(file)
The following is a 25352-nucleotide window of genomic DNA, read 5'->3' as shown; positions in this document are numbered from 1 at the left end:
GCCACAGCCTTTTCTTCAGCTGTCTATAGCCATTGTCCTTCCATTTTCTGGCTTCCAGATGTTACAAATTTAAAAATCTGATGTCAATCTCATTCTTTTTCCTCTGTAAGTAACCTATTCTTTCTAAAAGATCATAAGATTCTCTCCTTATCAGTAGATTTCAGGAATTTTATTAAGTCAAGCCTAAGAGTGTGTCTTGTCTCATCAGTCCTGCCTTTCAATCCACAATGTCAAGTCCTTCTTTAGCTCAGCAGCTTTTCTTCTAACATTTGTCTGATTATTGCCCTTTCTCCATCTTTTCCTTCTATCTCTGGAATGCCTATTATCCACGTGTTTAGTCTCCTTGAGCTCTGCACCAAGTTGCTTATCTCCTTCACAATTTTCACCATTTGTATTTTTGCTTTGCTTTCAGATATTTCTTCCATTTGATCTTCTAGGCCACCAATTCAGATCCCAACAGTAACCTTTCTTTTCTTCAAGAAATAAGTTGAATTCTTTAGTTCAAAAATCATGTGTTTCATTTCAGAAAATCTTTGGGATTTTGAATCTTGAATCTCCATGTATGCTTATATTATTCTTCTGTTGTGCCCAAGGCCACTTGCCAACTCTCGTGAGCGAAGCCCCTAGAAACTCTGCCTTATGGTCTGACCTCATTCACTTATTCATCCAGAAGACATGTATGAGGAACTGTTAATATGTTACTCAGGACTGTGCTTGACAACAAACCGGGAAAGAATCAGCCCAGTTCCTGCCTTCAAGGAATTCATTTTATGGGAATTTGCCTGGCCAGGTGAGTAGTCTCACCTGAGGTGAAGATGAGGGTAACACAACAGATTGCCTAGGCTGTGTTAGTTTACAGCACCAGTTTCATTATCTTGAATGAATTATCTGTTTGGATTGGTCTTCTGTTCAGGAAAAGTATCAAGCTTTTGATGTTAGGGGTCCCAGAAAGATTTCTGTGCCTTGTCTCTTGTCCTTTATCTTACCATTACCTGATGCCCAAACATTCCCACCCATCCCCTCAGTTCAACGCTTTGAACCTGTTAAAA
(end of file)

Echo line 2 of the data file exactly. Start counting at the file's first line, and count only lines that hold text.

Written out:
GCCACAGCCTTTTCTTCAGCTGTCTATAGCCATTGTCCTTCCATTTTCTGGCTTCCAGATGTTACAAATTTAAAAATCTGATGTCAATCTCATTCTTTTTCCTCTGTAAGTAACCTATTCTTTCTAAAAGATCATAAGATTCTCTCCTTATCAGTAGATTTCAGGAATTTTATTAAGTCAAGCCTAAGAGTGTGTCTTGTCTCATCAGTCCTGCCTTTCAATCCACAATGTCAAGTCCTTCTTTAGCTCAGCAGCTTTTCTTCTAACATTTGTCTGATTATTGCCCTTTCTCCATCTTTTCCTTCTATCTCTGGAATGCCTATTATCCACGTGTTTAGTCTCCTTGAGCTCTGCACCAAGTTGCTTATCTCCTTCACAATTTTCACCATTTGTATTTTTGCTTTGCTTTCAGATATTTCTTCCATTTGATCTTCTAGGCCACCAATTCAGATCCCAACAGTAACCTTTCTTTTCTTCAAGAAATAAGTTGAATTCTTTAGTTCAAAAATCATGTGTTTCATTTCAGAAAATCTTTGGGATTTTGAATCTTGAATCTCCATGTATGCTTATATTATTCTTCTGTTGTGCCCAAGGCCACTTGCCAACTCTCGTGAGCGAAGCCCCTAGAAACTCTGCCTTATGGTCTGACCTCATTCACTTATTCATCCAGAAGACATGTATGAGGAACTGTTAATATGTTACTCAGGACTGTGCTTGACAACAAACCGGGAAAGAATCAGCCCAGTTCCTGCCTTCAAGGAATTCATTTTATGGGAATTTGCCTGGCCAGGTGAGTAGTCTCACCTGAGGTGAAGATGAGGGTAACACAACAGATTGCCTAGGCTGTGTTAGTTTACAGCACCAGTTTCATTATCTTGAATGAATTATCTGTTTGGATTGGTCTTCTGTTCAGGAAAAGTATCAAGCTTTTGATGTTAGGGGTCCCAGAAAGATTTCTGTGCCTTGTCTCTTGTCCTTTATCTTACCATTACCTGATGCCCAAACATTCCCACCCATCCCCTCAGTTCAACGCTTTGAACCTGTTAAAA